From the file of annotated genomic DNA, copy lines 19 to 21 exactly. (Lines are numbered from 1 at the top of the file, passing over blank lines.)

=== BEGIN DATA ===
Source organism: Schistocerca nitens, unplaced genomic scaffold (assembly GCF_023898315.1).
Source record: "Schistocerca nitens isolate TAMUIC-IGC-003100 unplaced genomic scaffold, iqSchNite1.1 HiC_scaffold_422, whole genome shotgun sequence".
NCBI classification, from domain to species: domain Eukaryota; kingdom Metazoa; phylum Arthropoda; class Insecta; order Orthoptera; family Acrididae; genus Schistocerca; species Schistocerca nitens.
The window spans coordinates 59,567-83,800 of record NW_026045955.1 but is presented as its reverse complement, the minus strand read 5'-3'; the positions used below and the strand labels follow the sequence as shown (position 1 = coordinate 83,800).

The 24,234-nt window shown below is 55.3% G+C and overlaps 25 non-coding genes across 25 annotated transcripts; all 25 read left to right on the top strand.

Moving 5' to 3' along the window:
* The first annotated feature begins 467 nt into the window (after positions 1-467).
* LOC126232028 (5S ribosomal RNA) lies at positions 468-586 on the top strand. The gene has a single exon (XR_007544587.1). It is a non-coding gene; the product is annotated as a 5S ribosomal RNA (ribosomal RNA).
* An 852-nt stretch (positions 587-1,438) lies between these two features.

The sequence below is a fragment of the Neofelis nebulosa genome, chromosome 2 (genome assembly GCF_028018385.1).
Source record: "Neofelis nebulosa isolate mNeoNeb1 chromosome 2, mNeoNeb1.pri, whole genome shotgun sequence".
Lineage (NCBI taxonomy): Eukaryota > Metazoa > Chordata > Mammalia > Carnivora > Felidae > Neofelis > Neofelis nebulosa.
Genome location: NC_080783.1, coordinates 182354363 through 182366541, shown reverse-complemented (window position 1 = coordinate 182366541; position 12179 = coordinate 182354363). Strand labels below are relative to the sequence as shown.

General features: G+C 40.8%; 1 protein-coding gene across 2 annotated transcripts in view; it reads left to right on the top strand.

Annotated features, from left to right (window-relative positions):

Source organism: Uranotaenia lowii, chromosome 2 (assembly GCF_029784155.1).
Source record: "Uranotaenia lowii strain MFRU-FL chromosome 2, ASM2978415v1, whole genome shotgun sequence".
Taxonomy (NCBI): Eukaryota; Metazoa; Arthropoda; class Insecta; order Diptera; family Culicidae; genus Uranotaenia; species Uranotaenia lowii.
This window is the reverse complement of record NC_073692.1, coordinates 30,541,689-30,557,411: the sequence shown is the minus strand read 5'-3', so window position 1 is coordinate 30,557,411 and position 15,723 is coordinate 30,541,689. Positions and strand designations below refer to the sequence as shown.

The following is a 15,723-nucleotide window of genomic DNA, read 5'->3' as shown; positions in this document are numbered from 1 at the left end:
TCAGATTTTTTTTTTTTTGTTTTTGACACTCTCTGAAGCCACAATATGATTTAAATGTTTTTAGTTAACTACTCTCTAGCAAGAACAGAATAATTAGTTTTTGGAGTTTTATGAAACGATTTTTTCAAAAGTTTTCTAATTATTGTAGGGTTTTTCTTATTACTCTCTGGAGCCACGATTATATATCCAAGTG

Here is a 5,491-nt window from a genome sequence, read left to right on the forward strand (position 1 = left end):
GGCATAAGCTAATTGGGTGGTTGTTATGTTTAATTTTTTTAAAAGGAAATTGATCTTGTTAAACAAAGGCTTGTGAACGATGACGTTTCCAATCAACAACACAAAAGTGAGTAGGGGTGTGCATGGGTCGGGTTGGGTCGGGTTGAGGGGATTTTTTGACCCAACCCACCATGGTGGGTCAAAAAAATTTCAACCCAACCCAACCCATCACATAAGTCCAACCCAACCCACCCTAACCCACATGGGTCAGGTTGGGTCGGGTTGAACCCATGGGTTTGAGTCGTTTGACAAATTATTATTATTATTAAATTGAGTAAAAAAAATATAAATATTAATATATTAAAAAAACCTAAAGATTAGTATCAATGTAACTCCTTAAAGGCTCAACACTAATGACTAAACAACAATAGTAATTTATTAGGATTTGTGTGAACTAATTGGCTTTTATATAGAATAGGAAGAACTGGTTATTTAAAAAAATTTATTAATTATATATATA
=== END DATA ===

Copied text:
This window is the reverse complement of record NC_073692.1, coordinates 30,541,689-30,557,411: the sequence shown is the minus strand read 5'-3', so window position 1 is coordinate 30,557,411 and position 15,723 is coordinate 30,541,689. Positions and strand designations below refer to the sequence as shown.

The following is a 15,723-nucleotide window of genomic DNA, read 5'->3' as shown; positions in this document are numbered from 1 at the left end:
TCAGATTTTTTTTTTTTTGTTTTTGACACTCTCTGAAGCCACAATATGATTTAAATGTTTTTAGTTAACTACTCTCTAGCAAGAACAGAATAATTAGTTTTTGGAGTTTTATGAAACGATTTTTTCAAAAGTTTTCTAATTATTGTAGGGTTTTTCTTATTACTCTCTGGAGCCACGATTATATATCCAAGTG